dealing with electron transport along stochastic magnetic field lines. (See link below for details).


    OP-XP- 2 / 7

     The main puzzle is thus what is causing fast electron

    transport in the central NSTX plasma in the absence of a significant 22??(m(m/s)/s)ee

    Tgradient (or for that matter of any other significant thermal e 100100

    gradient). A logical (if unexpected) answer may be that the free-6 MW6 MWa)a)4 MW4 MWenergy needed to drive this transport comes from the gradient of non-5050

    thermal particles. Indeed, the TRANSP analysis indicates that the 22

    fast ion density has by far the strongest gradient in the region r/a ?


    6 MW6 MW Furthermore, a good ‘mediating agent’ between the fast ion

    gradient and the electron transport may be expected to be the

    persistent Alfven Eigenmode MHD activity driven by the fast ions in GAEGAE

    NSTX. In particular, shear Alfven Eigenmodes (*AEs) have been TAETAE

    early on predicted to be able to induce electron transport through µ-4 MW4 MW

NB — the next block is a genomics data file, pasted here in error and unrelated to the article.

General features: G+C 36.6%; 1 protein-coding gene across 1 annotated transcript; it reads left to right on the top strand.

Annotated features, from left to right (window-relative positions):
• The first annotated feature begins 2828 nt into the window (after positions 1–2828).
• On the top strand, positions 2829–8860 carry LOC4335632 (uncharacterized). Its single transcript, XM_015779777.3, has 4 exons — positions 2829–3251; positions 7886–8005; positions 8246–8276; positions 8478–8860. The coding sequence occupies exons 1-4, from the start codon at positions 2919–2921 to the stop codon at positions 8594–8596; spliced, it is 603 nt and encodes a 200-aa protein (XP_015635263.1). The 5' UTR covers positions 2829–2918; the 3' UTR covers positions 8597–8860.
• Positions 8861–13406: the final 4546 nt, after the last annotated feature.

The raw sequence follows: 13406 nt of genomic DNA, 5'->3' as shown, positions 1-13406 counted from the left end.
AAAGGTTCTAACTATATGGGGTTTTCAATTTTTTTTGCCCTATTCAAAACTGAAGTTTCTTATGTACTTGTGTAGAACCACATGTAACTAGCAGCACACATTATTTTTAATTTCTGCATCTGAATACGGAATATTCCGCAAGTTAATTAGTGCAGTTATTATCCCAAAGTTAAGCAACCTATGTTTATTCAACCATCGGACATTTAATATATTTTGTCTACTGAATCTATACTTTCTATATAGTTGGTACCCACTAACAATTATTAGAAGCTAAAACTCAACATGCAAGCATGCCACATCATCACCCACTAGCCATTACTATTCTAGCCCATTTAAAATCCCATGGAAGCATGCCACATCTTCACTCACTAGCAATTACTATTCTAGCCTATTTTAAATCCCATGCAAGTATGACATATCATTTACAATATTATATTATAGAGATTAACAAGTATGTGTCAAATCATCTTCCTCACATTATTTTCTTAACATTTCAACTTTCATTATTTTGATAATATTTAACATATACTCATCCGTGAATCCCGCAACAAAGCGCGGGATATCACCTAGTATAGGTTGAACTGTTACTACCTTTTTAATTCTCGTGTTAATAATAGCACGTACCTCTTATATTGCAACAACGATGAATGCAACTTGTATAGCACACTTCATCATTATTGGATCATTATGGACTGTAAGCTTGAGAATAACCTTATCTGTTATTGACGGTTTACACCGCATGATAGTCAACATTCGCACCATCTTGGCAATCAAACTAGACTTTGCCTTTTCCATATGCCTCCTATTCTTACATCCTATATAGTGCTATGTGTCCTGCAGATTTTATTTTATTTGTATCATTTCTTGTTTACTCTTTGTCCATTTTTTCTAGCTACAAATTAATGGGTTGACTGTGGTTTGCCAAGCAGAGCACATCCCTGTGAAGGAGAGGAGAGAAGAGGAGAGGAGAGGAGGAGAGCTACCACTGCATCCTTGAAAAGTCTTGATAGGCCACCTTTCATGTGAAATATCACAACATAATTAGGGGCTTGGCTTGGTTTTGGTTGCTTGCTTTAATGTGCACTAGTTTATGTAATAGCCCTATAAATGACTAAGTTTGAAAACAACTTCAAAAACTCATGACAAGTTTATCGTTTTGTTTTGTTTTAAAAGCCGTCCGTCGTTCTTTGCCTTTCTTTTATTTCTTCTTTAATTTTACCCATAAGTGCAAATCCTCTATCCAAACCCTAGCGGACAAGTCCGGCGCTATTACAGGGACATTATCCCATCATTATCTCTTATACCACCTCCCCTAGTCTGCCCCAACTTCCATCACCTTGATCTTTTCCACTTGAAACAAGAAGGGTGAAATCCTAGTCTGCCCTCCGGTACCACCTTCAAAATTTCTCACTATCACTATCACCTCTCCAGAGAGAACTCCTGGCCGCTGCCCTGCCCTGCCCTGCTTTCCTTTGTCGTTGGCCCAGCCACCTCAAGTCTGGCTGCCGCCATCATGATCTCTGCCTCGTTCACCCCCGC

tearing of the flux surfaces (see e.g., Lee, Okuda and Chance PRL b)b)


     We therefore searched for a correlation between changes in

    central ce and changes in AE activity. A quite compelling correlation

    2 MW2 MWwas found with the GAE (Global Alfven Eigenmode) activity. As

    recently shown at NSTX, these are high-n modes localized in the

    central plasma and have a substantial shear component [see e.g., N.

    Gorelenkov et al., E. Fredrickson et al.]. The correlation is illustrated

    in Fig. 1b, which shows that plasmas having high central ? have e

    also intense, broadband GAE activity, while plasma with lowest Fig. 1Fig. 1??behavior (a) and behavior (a) and eeGAE behavior (b) as a GAE behavior (b) as a transport is essentially GAEs free. Furthermore, the large ? increase efunction of beam heating function of beam heating

    power and at fixed-q. The power and at fixed-q. The for P>2 MW (Fig. 1a) suggests a threshold in the transition to bpower is stepped at 0.42s, power is stepped at 0.42s,

    from a steady 4 MW, to the from a steady 4 MW, to the stochastic electron transport, possibly correlated with a threshold in level indicated.level indicated.

    the GAE mode superposition, or ‘coalescence’, as seen in Fig. 1b

    also at P>2 MW. b

     Last but not least, the initial theoretical assessment of a possible GAE/electron transport

    connection is encouraging, in that multiple GAE modes seem to be able to induce stochastic transport of

    trapped electrons [N. Gorelenkov, preliminary]. If confirmed, this phenomenon could have deep

    implications for any burning plasma heated by a large population of fast beam ions and/or alphas.

OP-XP- 3 / 7

3. Experimental run plan

     The goal of the proposed experiment is to strengthen and better document the inferred connection